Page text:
The report says some key planks of government policy - including major drug seizures - have little or no impact, and some programmes in schools could even have increased the use of drugs.

It says there is "little evidence" that a recent increase in prison sentence lengths for drug production and supply has deterred dealers or affected availability.

It recommends that the main political parties should establish a cross-party forum to agree on how drug problems can be addressed "in a cost-effective and evidence-based way".

114 new drugs

Dame Ruth Runciman, the charity's chairman, said: "Over the last three decades, UK governments have done much to reduce the damage caused by drug problems.

"Needle exchanges have reduced HIV among injecting drug users to one of the lowest rates in the world. The investment in treatment for people addicted to drugs has also helped many to rebuild their lives.

"Those programmes are supported by evidence, but much of the rest of drug policy does not have an adequate evidence base.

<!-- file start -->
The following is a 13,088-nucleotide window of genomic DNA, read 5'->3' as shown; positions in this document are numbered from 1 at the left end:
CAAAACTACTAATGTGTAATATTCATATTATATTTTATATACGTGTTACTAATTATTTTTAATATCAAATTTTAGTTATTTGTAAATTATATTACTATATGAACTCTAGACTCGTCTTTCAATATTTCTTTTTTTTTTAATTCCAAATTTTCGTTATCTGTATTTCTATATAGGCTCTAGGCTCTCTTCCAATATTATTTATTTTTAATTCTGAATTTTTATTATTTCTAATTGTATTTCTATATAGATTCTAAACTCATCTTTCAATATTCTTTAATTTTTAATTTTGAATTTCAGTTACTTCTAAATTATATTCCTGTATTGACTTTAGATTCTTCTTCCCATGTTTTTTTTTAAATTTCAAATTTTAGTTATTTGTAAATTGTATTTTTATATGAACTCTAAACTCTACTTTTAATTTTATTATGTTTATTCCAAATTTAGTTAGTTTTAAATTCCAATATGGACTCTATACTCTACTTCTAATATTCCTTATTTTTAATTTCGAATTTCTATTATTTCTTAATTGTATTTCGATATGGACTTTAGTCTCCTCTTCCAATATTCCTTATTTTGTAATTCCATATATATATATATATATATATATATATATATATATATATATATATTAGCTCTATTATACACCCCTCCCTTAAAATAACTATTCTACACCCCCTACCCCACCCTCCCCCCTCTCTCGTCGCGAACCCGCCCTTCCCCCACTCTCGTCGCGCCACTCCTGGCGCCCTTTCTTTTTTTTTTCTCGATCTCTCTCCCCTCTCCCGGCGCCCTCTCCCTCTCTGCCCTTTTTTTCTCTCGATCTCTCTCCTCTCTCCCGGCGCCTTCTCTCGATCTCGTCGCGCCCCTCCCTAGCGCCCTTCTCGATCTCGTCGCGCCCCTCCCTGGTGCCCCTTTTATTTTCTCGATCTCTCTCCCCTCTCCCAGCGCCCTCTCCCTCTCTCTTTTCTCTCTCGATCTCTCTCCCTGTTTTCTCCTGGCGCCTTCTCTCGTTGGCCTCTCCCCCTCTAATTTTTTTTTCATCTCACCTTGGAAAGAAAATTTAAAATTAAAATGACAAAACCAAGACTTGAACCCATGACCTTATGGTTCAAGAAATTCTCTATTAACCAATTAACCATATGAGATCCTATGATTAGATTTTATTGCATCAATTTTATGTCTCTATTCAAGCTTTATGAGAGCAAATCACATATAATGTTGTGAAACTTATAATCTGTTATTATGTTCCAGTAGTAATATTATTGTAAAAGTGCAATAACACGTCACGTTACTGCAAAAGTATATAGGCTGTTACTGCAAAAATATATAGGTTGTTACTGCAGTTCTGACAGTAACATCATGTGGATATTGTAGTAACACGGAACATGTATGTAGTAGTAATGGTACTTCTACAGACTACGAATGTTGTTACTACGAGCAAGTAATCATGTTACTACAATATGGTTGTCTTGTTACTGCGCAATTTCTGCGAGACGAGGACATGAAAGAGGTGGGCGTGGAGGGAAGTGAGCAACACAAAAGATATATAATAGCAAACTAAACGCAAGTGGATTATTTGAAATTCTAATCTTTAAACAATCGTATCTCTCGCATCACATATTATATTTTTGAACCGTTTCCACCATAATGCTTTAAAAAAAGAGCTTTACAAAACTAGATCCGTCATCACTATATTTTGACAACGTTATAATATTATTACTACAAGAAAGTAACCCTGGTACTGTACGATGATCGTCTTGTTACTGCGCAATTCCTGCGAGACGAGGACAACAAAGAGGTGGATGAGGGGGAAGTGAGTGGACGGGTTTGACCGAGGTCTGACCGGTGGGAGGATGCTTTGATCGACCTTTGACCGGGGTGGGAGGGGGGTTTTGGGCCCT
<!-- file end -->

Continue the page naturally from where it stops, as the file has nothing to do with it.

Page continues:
"We spend billions of pounds every year without being sure of what difference much of it makes."

The commission also said a new approach was needed because the rapid creation of new drugs was changing the market too quickly for the traditional methods used to control it.

It says that, between 2009 and 2011, 114 new psychoactive drugs were identified in the European Union.

A Home Office spokeswoman said: "While the government welcomes the UKDPC's contribution to the drugs debate, we remain confident that our ambitious approach to tackling drugs - outlined in our drugs strategy - is the right one.

"Drug usage is at it lowest level since records began. Drug treatment completions are increasing and individuals are now significantly better placed to achieve recovery and live their lives free from drugs.

"I want to take this opportunity to thank the UKDPC for its work in this area over the past six years."

 

More on This Story

Related Stories

Comments

This entry is now closed for comments

Jump to comments pagination